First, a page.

* Yoani Sanchez starts world tour on Sunday
* Free to leave after repeated denials
* Visits to Facebook, Twitter and Google planned
By Marc Frank
HAVANA, Feb 15 Cuba's best-known dissident,
blogger Yoani Sanchez, says she plans to make good use of "my
victory" when she leaves on an 80-day-tour of more than a dozen
countries on Sunday.
Sanchez, under Cuba's sweeping migration reform that went
into effect this year, was given her passport two weeks ago,
after being denied permission to travel more than 20 times over
the past five years.
Sanchez, considered Cuba's pioneer in social networking,
told Reuters on Thursday that she would visit the headquarters
of Google, Twitter and Facebook, and travel to
Brazil, Argentina, Peru, Mexico, the United States, Spain,
Italy, Poland, the Czech Republic and other nations.
"This is a victory after fighting five years for my right to
travel, using patience, energy, legal and journalistic tools,
and most of all the solidarity of many people," she said, as she
left her home Thursday morning to pick up a visa at a local
"I feel like a runner who has run the 110 meter hurdle.
Tired, exhausted but happy to have met the challenge," she
Sanchez, a 37-year-old Havana resident, has earned the wrath
of Cuba's communist government for constantly criticizing the
system in her "Generation Y" blog, and using Twitter to denounce
Sanchez, one of the world's best known bloggers, has tens of
thousands of followers abroad, but few in Cuba where the
Internet is severely restricted by the government.
Her blog is named after the penchant of Cuban parents during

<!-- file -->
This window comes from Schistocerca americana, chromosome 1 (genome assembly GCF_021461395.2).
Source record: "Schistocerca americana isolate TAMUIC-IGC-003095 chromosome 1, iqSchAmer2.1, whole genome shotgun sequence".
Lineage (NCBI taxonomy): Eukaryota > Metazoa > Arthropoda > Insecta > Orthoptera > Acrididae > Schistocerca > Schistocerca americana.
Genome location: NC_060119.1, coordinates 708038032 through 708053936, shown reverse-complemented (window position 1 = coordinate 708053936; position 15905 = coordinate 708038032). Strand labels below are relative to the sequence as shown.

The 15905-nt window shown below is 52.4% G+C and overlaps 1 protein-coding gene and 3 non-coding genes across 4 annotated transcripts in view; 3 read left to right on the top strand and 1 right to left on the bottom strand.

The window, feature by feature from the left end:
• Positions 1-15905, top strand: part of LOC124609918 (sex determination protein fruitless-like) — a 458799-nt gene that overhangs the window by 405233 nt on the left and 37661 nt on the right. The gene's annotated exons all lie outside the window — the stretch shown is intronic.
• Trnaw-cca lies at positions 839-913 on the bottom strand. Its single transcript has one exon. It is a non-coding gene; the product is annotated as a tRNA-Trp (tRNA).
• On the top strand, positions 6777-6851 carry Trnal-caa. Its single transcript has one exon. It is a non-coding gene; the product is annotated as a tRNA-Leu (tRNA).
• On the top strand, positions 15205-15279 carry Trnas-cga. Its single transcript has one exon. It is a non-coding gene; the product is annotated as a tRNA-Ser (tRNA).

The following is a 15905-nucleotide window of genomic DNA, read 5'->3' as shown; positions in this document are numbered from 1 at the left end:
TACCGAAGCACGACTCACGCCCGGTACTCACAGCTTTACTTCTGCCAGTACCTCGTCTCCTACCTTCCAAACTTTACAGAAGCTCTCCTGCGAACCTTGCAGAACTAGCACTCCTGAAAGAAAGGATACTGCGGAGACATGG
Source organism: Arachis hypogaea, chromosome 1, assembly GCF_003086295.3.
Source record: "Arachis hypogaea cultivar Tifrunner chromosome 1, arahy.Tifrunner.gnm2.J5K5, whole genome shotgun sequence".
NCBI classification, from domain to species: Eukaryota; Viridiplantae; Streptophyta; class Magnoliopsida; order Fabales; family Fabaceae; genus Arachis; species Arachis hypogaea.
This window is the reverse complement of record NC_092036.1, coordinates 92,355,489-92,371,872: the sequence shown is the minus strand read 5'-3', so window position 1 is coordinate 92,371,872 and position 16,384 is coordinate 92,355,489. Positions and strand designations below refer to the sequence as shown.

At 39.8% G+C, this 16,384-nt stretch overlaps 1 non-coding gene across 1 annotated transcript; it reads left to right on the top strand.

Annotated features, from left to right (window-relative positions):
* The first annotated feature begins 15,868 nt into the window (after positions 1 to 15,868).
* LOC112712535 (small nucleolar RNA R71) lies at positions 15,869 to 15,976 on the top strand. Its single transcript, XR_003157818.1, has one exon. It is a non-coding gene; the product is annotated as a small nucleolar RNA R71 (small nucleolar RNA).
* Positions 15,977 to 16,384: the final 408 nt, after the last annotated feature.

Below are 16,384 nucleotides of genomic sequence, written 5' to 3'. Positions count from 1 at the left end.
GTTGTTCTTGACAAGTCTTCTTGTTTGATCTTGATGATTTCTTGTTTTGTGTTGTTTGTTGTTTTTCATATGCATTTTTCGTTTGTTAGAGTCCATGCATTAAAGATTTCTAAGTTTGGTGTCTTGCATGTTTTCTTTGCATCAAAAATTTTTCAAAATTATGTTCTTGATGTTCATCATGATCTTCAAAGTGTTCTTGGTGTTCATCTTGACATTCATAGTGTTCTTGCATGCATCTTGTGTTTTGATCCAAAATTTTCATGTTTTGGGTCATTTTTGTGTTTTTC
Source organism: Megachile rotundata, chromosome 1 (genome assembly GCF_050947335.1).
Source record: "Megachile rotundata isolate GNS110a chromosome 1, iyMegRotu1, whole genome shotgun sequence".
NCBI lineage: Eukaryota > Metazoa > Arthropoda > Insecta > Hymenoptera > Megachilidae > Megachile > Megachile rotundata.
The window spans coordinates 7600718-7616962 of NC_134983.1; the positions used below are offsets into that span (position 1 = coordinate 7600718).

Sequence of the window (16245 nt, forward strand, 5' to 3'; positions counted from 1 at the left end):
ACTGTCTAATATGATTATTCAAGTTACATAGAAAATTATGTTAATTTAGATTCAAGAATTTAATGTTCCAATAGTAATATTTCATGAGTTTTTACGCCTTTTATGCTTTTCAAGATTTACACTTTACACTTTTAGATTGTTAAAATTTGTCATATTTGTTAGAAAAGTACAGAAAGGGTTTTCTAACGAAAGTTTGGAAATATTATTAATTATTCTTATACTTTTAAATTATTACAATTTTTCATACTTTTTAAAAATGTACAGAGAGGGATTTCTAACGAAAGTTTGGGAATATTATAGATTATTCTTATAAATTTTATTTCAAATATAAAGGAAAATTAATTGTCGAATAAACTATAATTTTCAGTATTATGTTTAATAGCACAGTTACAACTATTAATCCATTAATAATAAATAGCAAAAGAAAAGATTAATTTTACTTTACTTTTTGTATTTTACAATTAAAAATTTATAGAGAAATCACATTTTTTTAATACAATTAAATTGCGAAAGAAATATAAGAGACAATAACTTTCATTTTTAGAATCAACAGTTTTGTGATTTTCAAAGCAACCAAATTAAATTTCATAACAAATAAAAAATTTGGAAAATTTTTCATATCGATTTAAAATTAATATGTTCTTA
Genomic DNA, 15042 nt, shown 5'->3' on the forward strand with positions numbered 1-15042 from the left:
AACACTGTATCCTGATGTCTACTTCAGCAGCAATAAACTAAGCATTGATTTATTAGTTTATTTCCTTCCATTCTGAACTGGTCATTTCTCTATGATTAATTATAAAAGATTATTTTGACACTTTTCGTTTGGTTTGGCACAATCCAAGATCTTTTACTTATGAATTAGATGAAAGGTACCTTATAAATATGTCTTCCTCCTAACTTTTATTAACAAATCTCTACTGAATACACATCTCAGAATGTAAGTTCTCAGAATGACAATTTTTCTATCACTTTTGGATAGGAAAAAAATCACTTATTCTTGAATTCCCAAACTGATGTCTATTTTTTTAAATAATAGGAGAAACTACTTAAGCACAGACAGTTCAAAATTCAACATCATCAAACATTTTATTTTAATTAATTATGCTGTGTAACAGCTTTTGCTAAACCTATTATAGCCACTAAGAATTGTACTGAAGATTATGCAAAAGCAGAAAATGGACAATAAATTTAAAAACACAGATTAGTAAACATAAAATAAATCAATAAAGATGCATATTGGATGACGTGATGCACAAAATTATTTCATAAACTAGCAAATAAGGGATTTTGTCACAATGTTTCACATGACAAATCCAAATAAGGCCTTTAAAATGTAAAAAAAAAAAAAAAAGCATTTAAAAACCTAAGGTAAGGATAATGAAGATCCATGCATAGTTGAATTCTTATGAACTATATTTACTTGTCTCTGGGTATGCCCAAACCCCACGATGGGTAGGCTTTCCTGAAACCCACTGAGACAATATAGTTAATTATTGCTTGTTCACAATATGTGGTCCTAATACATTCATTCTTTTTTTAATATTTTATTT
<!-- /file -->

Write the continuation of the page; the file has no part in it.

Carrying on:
the Cold War era of Soviet backing for the island to choose
names for their children starting with "Y," in a nod to the many
popular Russian names starting with that letter.
Cuba's leaders consider dissidents traitorous mercenaries in
the employ of the United States and other enemies, and official
bloggers regularly charge Sanchez's international renown has
been stage-managed by western intelligence services.
Sanchez, who has won a number of international prizes for
her blog but was denied permission to collect them, said she
would now do so during her travels.
"I have various objectives. I am going to give conferences
at various universities, present my book (a collection of her
blogs), receive the prizes I wasn't given permission to collect
before and meet my readers, many of whom have followed me for
six years," Sanchez said.
Sanchez' case is viewed as a test of the Cuban government's
commitment to free travel under reforms that require only a
passport, renewed every two years, to leave the country.
Other leading dissidents have also received passports,
though two less well known government opponents, Angel Moya and
Gisela Delgado, have been denied.
The old travel law was put in place in 1961 to slow the
flight of Cubans after the island's 1959 revolution.
The new law got rid of the much-hated need to obtain an exit
visa and loosened other restrictions that had discouraged Cubans
It was one of the wide-ranging reforms President Raul Castro
has enacted since he succeeded his older brother, Fidel Castro,
There are still travel restrictions, mainly for reasons of
national security and for those with pending legal cases, which
may affect a number of dissidents like Moya, who is on parole
after being jailed in a 2003 crackdown on dissent.
"It's sweet-and-sour news. Yoani will travel to Mexico,
Spain, Germany, and visit New York and Washington, DC., and
that's 'sweet' for Cubans everywhere. But, as with most things
emanating from official Cuba, it's also 'sour,'" said Marifeli
Pérez-Stable, Interim Director at Florida International
University's Latin American and Caribbean Center in Miami.
"That she was given a passport and others have been denied
underscores the arbitrariness of the migration reform," she
Sanchez said the travel reform fell short of "granting to
anyone born on this island the inherent right to come and go,"
but nevertheless was a step forward that will have an
"incalculable political and social impact," including for the
"In a way I am the flag bearer of this new era that's
beginning, where civil society is going to have access to
international spaces and an international microphone and return
with more information, knowledge and contacts," Sanchez said.